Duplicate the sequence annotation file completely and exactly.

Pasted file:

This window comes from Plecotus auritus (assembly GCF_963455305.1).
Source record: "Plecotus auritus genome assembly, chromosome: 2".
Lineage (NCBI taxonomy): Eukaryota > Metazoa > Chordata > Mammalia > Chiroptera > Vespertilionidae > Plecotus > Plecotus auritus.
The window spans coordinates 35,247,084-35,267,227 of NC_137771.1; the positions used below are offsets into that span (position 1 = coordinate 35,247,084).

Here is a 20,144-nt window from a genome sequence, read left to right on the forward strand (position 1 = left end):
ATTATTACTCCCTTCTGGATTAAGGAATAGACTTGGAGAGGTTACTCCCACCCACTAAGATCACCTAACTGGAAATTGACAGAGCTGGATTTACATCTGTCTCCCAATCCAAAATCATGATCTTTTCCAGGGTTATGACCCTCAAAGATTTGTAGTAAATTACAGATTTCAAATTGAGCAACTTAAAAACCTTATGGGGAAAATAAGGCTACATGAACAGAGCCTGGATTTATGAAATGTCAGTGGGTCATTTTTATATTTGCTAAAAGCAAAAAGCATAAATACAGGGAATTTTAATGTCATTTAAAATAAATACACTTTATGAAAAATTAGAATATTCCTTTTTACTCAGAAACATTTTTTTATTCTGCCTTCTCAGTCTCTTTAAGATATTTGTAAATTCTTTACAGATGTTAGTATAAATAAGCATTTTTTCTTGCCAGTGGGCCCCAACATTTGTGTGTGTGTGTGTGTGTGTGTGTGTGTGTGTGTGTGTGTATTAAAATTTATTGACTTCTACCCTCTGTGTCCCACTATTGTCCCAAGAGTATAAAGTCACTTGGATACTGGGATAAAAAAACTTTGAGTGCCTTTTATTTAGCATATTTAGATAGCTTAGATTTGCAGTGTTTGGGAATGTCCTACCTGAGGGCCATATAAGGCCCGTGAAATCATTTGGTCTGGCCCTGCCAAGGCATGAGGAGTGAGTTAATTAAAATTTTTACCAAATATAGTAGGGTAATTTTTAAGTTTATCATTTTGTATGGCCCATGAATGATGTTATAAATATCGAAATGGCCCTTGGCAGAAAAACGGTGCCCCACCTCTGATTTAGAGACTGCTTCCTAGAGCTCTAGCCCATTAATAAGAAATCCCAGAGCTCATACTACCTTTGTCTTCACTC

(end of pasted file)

This window comes from Plecotus auritus (assembly GCF_963455305.1).
Source record: "Plecotus auritus genome assembly, chromosome: 2".
Lineage (NCBI taxonomy): Eukaryota > Metazoa > Chordata > Mammalia > Chiroptera > Vespertilionidae > Plecotus > Plecotus auritus.
The window spans coordinates 35,247,084-35,267,227 of NC_137771.1; the positions used below are offsets into that span (position 1 = coordinate 35,247,084).

Here is a 20,144-nt window from a genome sequence, read left to right on the forward strand (position 1 = left end):
ATTATTACTCCCTTCTGGATTAAGGAATAGACTTGGAGAGGTTACTCCCACCCACTAAGATCACCTAACTGGAAATTGACAGAGCTGGATTTACATCTGTCTCCCAATCCAAAATCATGATCTTTTCCAGGGTTATGACCCTCAAAGATTTGTAGTAAATTACAGATTTCAAATTGAGCAACTTAAAAACCTTATGGGGAAAATAAGGCTACATGAACAGAGCCTGGATTTATGAAATGTCAGTGGGTCATTTTTATATTTGCTAAAAGCAAAAAGCATAAATACAGGGAATTTTAATGTCATTTAAAATAAATACACTTTATGAAAAATTAGAATATTCCTTTTTACTCAGAAACATTTTTTTATTCTGCCTTCTCAGTCTCTTTAAGATATTTGTAAATTCTTTACAGATGTTAGTATAAATAAGCATTTTTTCTTGCCAGTGGGCCCCAACATTTGTGTGTGTGTGTGTGTGTGTGTGTGTGTGTGTGTGTGTGTATTAAAATTTATTGACTTCTACCCTCTGTGTCCCACTATTGTCCCAAGAGTATAAAGTCACTTGGATACTGGGATAAAAAAACTTTGAGTGCCTTTTATTTAGCATATTTAGATAGCTTAGATTTGCAGTGTTTGGGAATGTCCTACCTGAGGGCCATATAAGGCCCGTGAAATCATTTGGTCTGGCCCTGCCAAGGCATGAGGAGTGAGTTAATTAAAATTTTTACCAAATATAGTAGGGTAATTTTTAAGTTTATCATTTTGTATGGCCCATGAATGATGTTATAAATATCGAAATGGCCCTTGGCAGAAAAACGGTGCCCCACCTCTGATTTAGAGACTGCTTCCTAGAGCTCTAGCCCATTAATAAGAAATCCCAGAGCTCATACTACCTTTGTCTTCACTC